> In the world I live in, my ISP was among the very first here to
> deploy native IPv6 on DSL *years* ago and is actively seeking IPv6
> peering opportunities with as many networks as possible.

That is great.  Do they artificially slow down IPv4 in order to ensure
that IPv6 is faster?

> IPv6 connections here are usually as fast if not faster than IPv4
> connections.

Maybe within their network, but I don't believe this for global
connectivity.  Periodically measure sustained bandwidth and latency to
a distant host at another IPv6-loving ISP, say ftp.ie.debian.org, over
both IPv4 and IPv6.  That would be a best case scenario.  You will not
find IPv6 to be faster or more reliable than IPv4.

> I suggest you fix your world ...

That is silly.  It will be extremely rare for IPv6 to be *faster* or
*more reliable* than IPv4, for quite a while.  This is because ISPs
have these things called "customers" who want to access this thing
called "The Internet" by which them mean connecting to hosts like

  $ for h in www.comedycentral.com www.cnn.com slashdot.org www.ietf.org \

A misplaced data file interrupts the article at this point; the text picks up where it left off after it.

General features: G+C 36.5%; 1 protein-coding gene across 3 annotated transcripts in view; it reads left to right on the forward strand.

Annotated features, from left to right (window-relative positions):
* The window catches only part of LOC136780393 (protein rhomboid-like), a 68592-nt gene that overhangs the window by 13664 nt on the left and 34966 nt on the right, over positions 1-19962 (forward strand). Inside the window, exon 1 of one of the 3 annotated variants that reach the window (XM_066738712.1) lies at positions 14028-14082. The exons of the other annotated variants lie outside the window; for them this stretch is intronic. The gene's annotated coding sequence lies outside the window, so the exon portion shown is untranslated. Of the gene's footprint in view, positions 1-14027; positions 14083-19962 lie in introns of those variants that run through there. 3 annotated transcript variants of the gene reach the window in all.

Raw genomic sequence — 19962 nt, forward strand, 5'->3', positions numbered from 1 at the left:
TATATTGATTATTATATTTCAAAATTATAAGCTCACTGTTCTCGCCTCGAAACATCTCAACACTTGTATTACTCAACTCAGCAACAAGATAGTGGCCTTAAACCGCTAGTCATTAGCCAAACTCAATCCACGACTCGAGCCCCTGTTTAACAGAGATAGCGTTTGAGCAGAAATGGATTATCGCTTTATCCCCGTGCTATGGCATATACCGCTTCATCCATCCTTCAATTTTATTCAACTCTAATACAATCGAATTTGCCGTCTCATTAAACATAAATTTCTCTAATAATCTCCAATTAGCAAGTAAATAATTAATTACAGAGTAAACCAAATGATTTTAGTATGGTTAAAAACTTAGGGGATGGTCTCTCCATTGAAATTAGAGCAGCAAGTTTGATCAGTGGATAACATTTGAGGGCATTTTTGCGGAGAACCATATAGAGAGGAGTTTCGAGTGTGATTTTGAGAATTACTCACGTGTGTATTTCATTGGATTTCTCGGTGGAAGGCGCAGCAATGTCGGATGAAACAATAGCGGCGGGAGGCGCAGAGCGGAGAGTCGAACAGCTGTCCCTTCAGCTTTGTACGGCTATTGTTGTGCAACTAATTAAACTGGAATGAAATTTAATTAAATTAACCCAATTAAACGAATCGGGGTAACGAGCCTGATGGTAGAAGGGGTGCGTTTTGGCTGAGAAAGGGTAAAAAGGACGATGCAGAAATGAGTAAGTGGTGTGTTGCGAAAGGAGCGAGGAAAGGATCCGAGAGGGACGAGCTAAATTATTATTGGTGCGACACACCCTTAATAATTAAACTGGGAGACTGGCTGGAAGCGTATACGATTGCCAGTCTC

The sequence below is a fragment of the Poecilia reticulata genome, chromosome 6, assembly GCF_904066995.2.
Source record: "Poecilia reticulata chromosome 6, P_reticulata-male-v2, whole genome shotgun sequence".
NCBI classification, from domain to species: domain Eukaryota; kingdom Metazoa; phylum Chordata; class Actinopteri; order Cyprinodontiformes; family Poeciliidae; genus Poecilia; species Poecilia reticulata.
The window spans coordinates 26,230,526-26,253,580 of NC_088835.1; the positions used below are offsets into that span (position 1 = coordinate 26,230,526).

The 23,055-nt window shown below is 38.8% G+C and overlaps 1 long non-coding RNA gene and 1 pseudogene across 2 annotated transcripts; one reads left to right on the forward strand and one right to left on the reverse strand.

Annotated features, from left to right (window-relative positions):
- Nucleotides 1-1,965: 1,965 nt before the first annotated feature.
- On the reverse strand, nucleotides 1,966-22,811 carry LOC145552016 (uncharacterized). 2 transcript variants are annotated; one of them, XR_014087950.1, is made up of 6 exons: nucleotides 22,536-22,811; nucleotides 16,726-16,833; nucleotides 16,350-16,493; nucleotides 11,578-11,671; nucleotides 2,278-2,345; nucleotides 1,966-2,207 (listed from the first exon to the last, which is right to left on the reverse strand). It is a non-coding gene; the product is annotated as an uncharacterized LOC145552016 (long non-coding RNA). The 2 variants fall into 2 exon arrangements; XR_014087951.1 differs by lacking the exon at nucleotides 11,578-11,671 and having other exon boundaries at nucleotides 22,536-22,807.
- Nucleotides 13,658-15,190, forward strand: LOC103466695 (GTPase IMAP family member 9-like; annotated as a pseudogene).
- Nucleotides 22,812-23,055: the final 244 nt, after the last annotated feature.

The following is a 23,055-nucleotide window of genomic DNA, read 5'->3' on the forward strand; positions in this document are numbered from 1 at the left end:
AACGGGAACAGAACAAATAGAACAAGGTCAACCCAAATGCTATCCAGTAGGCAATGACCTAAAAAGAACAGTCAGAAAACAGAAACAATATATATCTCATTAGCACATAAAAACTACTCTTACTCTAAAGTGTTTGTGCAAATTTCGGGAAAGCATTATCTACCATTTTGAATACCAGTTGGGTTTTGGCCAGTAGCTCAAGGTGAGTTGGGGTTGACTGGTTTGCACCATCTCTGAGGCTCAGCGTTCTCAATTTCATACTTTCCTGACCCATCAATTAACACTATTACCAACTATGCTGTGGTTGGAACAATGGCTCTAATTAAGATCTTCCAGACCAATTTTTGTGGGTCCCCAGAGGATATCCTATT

www.google.com www.mit.edu www.yale.edu www.cs.cmu.edu \
             www.whitehouse.gov www.army.mil; do
     for p in a aaaa; do
       host -t $p $h | egrep address | head -1

  a1481.b.akamai.net.2b55293e.1.cn.akamaitech.net has address
  www.cnn.com has address
  slashdot.org has address
  www.ietf.org has address
  www.ietf.org has IPv6 address 2001:1890:1112:1::20
  www.l.google.com has address
  www.mit.edu has address
  elsinore.cis.yale.edu has address
  MICHELANGELO.SRV.cs.cmu.edu has address
  e2561.b.akamaiedge.net has address
  www1.ahp.us.army.mil has address

As you can see, popular server do not provide IPv6 access.  Even the
rare host that does also provides IPv4 that is at least as performant.
ISPs must therefore make it their first priority to make IPv4 fast &
reliable.  Whining at them won't help.  What *would* help would be
taking technical measures that allow ISPs to field IPv6 without
breaking things that already work.  And wouldn't it be great if those
very same technical measures would also allow servers like those above
to advertise an IPv6 address without endangering performance in
communicating with IPv6-enabled clients?  Then hosts could advertise
IPv6 addresses without risk of breaking things that already work.  If
that were the case, perhaps they would.  Then we would have a viable
path to an actual transition.


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